When advocating for the rights of disabled people online, one of the most offensive retorts I have come across, on multiple occasions no less, is “survival of the fittest”. If what essentially boils down to a death threat wasn’t so troubling, the gross misunderstanding of evolution would be enough to give me an aneurysm. That’s why I decided to dedicate an entire blog post to go into just why the notion that disabled people should be allowed to die off for the benefit of the species is so ridiculously wrong, because apparently modern society is extremely deficient in morals.
In the case of evolution, fittest is not always a literal term. While back in the good ol’ days being able to outrun a lion was distinctly beneficial, we soon learned that out-smarting the lion was a far easier and more reliable method of not getting eaten. We built traps and made weapons. We learnt which plants were useful as poisons, and which ones were remedies. We organised ourselves so that each group had healers, hunters, warriors, builders, and parents, in a far more complex way than even the largest colony of ants. We built civilisations. We became society. In short, the traits of intelligence and adaptability were our “fittest”, and it is these traits which we evolved to maximise. And where, I ask you, is the evidence that disabled people are lacking in intelligence and adaptability?
In fact, a very compelling case could be made showing that disabled people are among the most adaptable on the planet. After all, in a world quite literally built by and for the able-bodied, disabled people are usually left to figure out the logistics of how they will go about their day on their own. We are often left to find our own solutions to problems, taking what resources we have and making them meet our needs. According to the science, we are not so unfit as to warrant eradication from the gene pool.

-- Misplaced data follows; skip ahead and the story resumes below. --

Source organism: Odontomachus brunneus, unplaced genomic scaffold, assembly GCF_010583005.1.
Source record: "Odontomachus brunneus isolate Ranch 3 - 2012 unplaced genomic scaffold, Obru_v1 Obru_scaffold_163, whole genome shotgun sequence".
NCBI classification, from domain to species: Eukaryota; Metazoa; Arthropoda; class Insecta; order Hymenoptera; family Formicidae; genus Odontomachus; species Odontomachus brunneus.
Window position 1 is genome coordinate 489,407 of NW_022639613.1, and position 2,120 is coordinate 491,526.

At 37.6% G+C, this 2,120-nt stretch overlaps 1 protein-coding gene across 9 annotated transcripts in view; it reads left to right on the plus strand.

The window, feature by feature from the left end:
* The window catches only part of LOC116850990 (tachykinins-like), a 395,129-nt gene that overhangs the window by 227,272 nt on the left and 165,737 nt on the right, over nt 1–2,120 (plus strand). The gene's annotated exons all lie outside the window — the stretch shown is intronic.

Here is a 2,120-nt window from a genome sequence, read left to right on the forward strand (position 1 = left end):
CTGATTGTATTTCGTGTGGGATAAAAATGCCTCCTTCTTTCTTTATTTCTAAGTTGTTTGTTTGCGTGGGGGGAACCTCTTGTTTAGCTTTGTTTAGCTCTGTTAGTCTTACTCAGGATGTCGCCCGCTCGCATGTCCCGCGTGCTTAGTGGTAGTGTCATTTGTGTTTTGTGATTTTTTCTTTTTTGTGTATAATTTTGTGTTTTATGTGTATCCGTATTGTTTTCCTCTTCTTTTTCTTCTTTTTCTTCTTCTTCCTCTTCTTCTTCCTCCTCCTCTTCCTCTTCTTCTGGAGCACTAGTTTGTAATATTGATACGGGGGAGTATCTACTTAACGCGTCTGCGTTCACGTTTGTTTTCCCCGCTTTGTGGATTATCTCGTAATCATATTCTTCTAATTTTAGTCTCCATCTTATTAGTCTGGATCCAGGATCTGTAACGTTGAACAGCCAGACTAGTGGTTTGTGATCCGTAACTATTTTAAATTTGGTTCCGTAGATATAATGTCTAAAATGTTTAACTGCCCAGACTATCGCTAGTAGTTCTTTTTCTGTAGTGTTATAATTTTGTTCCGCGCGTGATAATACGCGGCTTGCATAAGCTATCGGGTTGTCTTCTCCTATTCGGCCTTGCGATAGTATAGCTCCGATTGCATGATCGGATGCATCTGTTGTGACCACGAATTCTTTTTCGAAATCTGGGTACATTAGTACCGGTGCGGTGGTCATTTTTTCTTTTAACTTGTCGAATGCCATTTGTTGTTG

There are also several other issues with this inaccurate use of survival of the fittest, primarily that it relies on disabled people not reproducing, but also that it completely fails to take into account that most disabilities are not governed by genetics alone. Many disabilities are the result of physical injuries, and then there are cases like mine. While perhaps how my body responded to the meningitis was partially governed by genetics, the initial exposure was purely environmental. That’s not even touching epigenetics, the influence of environmental factors on the genes themselves.
If the scientific arguments aren’t enough to convince someone that spouting “survival of the fittest” whenever they know they’re losing a fight is wrong, there is always the ethics.
Going on a slight tangent (bear with me); if humans are alleged to be inherently better than other animals (a debatable point in and of itself, but those who quote “survival of the fittest” tend to believe this too), then one of the distinguishing features that makes us superior has to be society. Society is a lot more complicated than simply the aggregation of vast numbers of people; society is a complex amalgamation of incompatible beliefs and behaviours that, somehow, thrives by using the wide range of experiences to find solutions. Society is allowing each individual to use their strengths safe in the knowledge that their own weakness will be somebody else’s strength. In my case that weakness is an inability to walk far, but my strength doesn’t require me to even stand; I just need a computer, a word processor, and some caffeine. Without a society balancing the strengths & weaknesses of individuals within the population, we are no better than animals.
At the end of the day, telling people that the world is better off with them dead is just rude. This same perception that we are not fit enough to live leads to our deaths when it is deemed that it isn’t worth the resources to keep us alive. We are fit to survive; the only thing that needs to die is the ableist notion that we are not.